RacingNation.com

Boston Victorious In Madison

ARCA winner Justin Boston in victory lane at Madison International Speedway.  [Russ Lake Photo]

It was a two horse race Sunday during most of the Herr’s Live Life With Flavor 200 at Madison Int’l. Speedway. But on lap 173, leader Grant Enfinger’s Motor Honey Allegiant Toyota broke a rear end, and eight laps later Mason Mitchell’s Musselman’s TTS Ford lost voltage on the final restart, and the pair, who had dominated the 200-lap ARCA Racing Series event, found themselves  parked for the day in the infield.

Enter the 24-year-old “veteran”, Justin Boston, who had run in the top-five most of the day after starting eighth and had watched those early leaders almost lap the field. But suddenly he saw the backstretch scoreboard show his No.25 ZLOOP Toyota in first place. Quite a surprising turnaround he thought.

“I wanted to know what had happened to them. I had been trying to save my brakes for the end and pace myself. We were good on both long and short runs and I think we were as good as Grant and Mason,” explained the Venturini Motorsports winner who had finished second to young Kyle Benjamin here in 2013.

“It was good to finish what we started a year ago when we ran second to Kyle. We’re here to win races and that’s what we did today. ”

For the 16-year-old Benjamin, who started in 27th spot, it was a day of patience with a slim hope for a good finish in the debut of his family-owned team and a car that he had never driven in a race until today.

“We cut a tire early on, so it was like starting over after that. I was really excited to move up. Fifteen more laps and we might have caught him (Boston), but with that last caution near the end, we weren’t as good on short runs.”

As for Enfinger and Mitchell, it was a disappointing way to finish a day that had held great promise.

“I had no warning, none at all, that we were having trouble,” explained Enfinger, a NASCAR Truck Series veteran who has won five races in ARCA this season and led 120 laps today. “We were the class of the field, but parts break.”

Mitchell, who leads Enfinger by 25 points in the  ARCA title chase, was equally accepting of today’s bad luck. “It never fails to amaze me. We had one other problem at Indianapolis. We’re in a points’ battle with Grant, and both of us dropped out.”

With both leaders gone and 20 laps remaining, a wild scramble saw Boston hold off Benjamin’s unsponsored Ford, a hard charging Brandon Jones who started 22nd, ten-time series champion Frank Kimmel and 25th-place starter Tom Hessert for a 2.724 sec. win on the abrasive half-mile.

“After the last restart we were two-tenths faster than the leaders with ten to go, but it’s hard to pass here and I was busy staying ahead of Frank,” explained Jones who shares a Menard’s sponsorship with the legendary Kimmel. “I respect him a ton.”

Boston averaged 76.896 mph in a race that saw just three cautions slow the 100 mile chase.

With just four races remaining, the series moves to the one-mile dirt track at DuQuoin,Illinois for a Labor Day 100-miler next Monday.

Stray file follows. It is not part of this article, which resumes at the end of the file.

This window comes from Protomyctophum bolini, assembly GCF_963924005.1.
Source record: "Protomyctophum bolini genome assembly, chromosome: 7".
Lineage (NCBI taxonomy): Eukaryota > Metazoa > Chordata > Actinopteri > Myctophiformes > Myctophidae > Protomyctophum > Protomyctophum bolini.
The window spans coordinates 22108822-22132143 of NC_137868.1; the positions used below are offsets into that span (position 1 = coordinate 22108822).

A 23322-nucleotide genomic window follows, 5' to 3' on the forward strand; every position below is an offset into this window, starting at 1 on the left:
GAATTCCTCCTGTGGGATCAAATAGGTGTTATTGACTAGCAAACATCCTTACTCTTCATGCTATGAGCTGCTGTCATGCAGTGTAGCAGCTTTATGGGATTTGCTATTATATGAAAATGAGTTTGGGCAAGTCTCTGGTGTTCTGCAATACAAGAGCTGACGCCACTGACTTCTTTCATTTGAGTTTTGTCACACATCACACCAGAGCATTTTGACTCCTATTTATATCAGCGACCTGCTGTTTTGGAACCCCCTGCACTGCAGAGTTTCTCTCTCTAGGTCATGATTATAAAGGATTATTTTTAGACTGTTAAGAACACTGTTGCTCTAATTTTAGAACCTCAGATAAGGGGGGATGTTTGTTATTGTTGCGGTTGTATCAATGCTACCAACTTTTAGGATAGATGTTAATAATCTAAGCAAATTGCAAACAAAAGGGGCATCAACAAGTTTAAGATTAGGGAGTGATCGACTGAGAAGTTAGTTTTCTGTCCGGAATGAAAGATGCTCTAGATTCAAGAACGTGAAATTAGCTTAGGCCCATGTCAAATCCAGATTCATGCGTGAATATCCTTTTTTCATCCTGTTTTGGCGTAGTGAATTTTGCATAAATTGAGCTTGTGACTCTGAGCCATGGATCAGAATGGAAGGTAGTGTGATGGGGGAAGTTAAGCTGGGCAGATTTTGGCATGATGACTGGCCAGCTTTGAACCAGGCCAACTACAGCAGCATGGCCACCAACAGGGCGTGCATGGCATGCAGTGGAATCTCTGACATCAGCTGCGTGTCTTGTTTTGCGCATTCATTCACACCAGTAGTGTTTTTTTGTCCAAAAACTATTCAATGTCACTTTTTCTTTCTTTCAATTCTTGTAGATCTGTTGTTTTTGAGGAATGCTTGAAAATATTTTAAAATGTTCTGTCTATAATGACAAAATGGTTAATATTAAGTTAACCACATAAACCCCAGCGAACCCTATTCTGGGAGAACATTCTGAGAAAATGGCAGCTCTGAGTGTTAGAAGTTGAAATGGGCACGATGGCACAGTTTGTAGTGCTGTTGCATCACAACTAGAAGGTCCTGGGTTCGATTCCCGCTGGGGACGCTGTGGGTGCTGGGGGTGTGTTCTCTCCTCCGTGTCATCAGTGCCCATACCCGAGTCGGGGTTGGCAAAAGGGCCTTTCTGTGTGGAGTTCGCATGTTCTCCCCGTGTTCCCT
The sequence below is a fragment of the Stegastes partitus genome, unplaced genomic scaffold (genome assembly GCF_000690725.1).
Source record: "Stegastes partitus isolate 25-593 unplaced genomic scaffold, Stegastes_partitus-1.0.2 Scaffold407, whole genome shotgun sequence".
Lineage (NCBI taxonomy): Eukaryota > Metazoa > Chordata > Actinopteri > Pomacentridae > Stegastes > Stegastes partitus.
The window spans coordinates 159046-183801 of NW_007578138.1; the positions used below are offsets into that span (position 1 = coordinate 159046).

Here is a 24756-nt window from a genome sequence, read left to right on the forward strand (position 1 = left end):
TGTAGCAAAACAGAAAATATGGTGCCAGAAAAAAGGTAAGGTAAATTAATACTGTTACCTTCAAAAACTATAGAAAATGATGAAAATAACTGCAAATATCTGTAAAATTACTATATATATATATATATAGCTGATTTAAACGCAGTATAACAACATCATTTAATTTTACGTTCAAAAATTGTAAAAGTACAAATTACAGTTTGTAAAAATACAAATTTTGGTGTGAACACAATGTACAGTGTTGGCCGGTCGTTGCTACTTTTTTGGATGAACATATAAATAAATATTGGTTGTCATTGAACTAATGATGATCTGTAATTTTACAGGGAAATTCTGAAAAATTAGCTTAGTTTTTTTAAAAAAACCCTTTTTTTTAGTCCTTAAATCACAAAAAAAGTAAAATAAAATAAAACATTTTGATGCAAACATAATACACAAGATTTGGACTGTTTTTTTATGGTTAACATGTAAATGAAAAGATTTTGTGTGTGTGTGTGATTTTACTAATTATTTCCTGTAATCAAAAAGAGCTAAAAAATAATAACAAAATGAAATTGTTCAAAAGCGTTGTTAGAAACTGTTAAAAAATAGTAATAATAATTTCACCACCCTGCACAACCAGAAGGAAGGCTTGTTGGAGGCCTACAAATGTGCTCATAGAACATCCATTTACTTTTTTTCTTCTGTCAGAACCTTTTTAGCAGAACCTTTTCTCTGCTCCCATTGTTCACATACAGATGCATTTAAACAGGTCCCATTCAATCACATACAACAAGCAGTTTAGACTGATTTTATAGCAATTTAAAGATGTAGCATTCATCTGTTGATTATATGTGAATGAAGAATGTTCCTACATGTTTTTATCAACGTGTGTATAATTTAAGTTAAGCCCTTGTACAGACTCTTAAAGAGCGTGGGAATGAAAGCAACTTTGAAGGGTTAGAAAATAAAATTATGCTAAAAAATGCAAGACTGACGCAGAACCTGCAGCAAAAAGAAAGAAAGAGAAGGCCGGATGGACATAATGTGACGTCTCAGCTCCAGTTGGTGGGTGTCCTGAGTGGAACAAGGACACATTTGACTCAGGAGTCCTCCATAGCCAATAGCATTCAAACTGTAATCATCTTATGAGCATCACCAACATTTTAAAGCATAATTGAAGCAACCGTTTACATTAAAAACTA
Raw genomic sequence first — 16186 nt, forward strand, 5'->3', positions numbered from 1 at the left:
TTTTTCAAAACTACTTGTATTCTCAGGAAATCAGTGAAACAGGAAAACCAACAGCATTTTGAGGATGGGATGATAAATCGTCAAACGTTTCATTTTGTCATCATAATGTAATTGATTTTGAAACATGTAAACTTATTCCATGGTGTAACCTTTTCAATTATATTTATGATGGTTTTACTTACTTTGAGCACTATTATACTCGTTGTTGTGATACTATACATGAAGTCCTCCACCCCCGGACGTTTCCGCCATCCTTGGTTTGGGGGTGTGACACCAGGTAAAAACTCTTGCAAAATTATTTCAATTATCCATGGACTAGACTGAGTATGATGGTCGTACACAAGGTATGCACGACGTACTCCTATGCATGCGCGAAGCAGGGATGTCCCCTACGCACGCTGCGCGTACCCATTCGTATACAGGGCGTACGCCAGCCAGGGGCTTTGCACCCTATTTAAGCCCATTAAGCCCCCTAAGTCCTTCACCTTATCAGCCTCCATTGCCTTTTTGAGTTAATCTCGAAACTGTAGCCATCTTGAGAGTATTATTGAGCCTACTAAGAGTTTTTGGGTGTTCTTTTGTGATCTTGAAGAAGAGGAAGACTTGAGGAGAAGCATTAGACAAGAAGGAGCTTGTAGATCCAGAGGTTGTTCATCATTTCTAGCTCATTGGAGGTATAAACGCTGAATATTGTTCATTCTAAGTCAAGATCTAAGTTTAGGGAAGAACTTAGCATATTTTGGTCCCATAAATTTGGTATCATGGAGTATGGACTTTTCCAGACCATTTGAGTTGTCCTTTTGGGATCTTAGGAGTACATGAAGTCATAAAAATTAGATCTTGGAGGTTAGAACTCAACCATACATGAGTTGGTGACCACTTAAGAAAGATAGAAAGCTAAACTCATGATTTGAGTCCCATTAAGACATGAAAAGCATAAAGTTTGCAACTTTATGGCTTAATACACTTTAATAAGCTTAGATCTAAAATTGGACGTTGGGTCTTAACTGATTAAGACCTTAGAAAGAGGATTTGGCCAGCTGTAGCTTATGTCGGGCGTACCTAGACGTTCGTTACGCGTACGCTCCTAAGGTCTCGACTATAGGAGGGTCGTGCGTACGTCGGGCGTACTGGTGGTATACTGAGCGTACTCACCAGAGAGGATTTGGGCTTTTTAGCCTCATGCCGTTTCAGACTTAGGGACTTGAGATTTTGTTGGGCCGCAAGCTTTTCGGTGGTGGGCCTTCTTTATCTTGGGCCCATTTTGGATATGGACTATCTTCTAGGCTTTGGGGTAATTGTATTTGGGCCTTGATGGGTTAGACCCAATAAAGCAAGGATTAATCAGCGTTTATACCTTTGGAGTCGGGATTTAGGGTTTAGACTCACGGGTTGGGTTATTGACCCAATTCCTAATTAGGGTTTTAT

NOTES:

  • Saturday’s rain forced cancellation of qualifying and final practice. The starting grid was determined by owner’s points.
  • Thirty cars were entered for the Madison event and 28 started.
  • One of the three caution periods was for a predetermined competition yellow flag on lap 60.
  • This was race 16 0f 20 on the ARCA schedule.
  • Sports car driver Emerson Newton John started 20th on Sunday. He is the nephew of singer Olivia Newton John.
  • Seven drivers under 18-years-old started the race.
  • CBS Sports Network televised the ARCA event live with Rick Benjamin, Andy Hillenburg in the booth and Dick Berggren in the pits.

 

 

Share Button
The following two tabs change content below.
Paul Gohde
Paul Gohde heard the sound of race cars early in his life. Growing up in suburban Milwaukee, just north of Wisconsin State Fair Park in the 1950's, Paul had no idea what "that noise" was all about that he heard several times a year. Finally, through prodding by friends of his parents, he was taken to several Thursday night modified stock car races on the old quarter-mile dirt track that was in the infield of the one-mile oval -and he was hooked. The first Milwaukee Mile event that he attended was the 1959 Rex Mays Classic won by Johnny Thomson in the pink Racing Associates lay-down Offy built by the legendary Lujie Lesovsky. After the 100-miler Gohde got the winner's autograph in the pits, something he couldn't do when he saw Hank Aaron hit a home run at County Stadium, and, again, he was hooked. Paul began attending the Indianapolis 500 in 1961, and saw A. J. Foyt's first Indy win. He began covering races in 1965 for Racing Wheels newspaper in Vancouver, WA as a reporter/photographer and his first credentialed race was Jim Clark's historic Indy win.Paul has also done reporting, columns and photography for Midwest Racing News since the mid-sixties, with the 1967 Hoosier 100 being his first big race to report for them. He is a retired middle-grade teacher, an avid collector of vintage racing memorabilia, and a tour guide at Miller Park. Paul loves to explore abandoned race tracks both here and in Europe, with the Brooklands track in Weybridge England being his favorite. Married to Paula, they have three adult children and two cats. Paul loves the diversity of all types of racing, "a factor that got me hooked in the first place."
Paul Gohde

Latest posts by Paul Gohde (see all)